Thu 17 Jan 2019

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Syria: A Getaway for UAE to Face Economic Crisis  

Drilling works in Marota City conducted by Aman Dimashq Company – December 1, 2018 (Marota city)  

Drilling works in Marota City conducted by Aman Dimashq Company – December 1, 2018 (Marota city)  

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Based on the principle that politics and economy are intertwined and complementary to the point of being inseparable, as economists say, one can find a suitable explanation for the UAE’s return to Syria and the re-opening of the Emirati embassy in Damascus on December 27, after a diplomatic rupture with the Syrian regime, that lasted for years, following the outbreak of the revolution against al Assad in 2011.

Although the return of the UAE to Syria has been explicitly  justified on, by the Minister of State for Foreign Affairs, Anwar Gargash, as the re-activation of an urgently needed Arab role in Syria to face the growing interference of Iran and Turkey, ; it may implicitly carry economic objectives. Apparently, the Emirati companies are planning to secure a share in the coming reconstruction process promoted by the Syrian regime through official media and other pro- regime media outlets to attract investors.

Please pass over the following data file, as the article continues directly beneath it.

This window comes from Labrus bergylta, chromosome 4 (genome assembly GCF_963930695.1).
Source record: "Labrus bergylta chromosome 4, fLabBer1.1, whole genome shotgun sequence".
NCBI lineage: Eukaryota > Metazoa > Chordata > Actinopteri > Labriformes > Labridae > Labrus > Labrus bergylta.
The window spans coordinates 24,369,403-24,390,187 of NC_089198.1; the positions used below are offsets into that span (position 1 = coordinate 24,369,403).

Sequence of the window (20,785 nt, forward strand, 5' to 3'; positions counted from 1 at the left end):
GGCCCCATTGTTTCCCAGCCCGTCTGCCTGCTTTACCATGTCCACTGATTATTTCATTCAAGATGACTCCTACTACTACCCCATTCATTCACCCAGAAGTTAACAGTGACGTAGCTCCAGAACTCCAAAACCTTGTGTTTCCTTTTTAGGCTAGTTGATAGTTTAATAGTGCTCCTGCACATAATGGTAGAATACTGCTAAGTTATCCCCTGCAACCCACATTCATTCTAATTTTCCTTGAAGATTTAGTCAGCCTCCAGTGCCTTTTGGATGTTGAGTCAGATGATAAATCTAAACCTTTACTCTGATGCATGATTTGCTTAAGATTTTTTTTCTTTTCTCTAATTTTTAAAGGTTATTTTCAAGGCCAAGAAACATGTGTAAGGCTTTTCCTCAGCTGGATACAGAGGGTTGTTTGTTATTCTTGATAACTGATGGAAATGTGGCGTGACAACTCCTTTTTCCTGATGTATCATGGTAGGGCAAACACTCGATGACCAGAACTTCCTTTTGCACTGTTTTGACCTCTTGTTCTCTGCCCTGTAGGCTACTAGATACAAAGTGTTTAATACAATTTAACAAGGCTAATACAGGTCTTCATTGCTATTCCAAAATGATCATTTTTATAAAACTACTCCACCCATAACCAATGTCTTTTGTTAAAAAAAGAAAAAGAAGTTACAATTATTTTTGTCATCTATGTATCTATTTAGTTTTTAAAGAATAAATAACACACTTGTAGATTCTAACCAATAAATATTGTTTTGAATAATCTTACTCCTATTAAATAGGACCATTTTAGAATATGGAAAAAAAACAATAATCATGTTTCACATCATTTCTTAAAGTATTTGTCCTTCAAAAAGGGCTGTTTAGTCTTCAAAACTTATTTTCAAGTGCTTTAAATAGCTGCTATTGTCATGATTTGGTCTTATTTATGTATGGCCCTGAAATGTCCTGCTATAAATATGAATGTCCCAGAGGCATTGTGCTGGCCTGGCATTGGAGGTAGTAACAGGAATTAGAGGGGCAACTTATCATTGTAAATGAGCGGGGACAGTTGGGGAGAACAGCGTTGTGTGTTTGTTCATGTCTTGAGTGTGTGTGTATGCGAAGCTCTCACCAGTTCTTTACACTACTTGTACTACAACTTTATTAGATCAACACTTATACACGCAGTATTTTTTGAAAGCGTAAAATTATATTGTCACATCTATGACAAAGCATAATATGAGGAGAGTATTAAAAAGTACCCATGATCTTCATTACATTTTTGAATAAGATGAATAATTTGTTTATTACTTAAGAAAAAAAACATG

Huge UAE investment already implemented in Syria

Prior to the reopening of the embassy, many Emirati companies came back to the Syrian investment market. A delegation from the Dubai based DAMAC Properties, one of the largest real estate companies in the Middle East and the Arab world, has held a meeting on December 20 with two Syrian companies, Tulsa Group and al-Diyar al-Damascia Company, in the Four Seasons Hotel in Damascus. The meeting revolved around discussing ways of cooperation in the field of real estate development during the post-revolution stage.

On June 26 last year, RT quoted allegedly well-informed sources who confirmed that a meeting was held between Majid al-Futtaim Group and employees of the Ministry of Tourism in the Syrian regime government to resume the funding process and the implementation of projects that have been agreed upon by both parties before the revolution.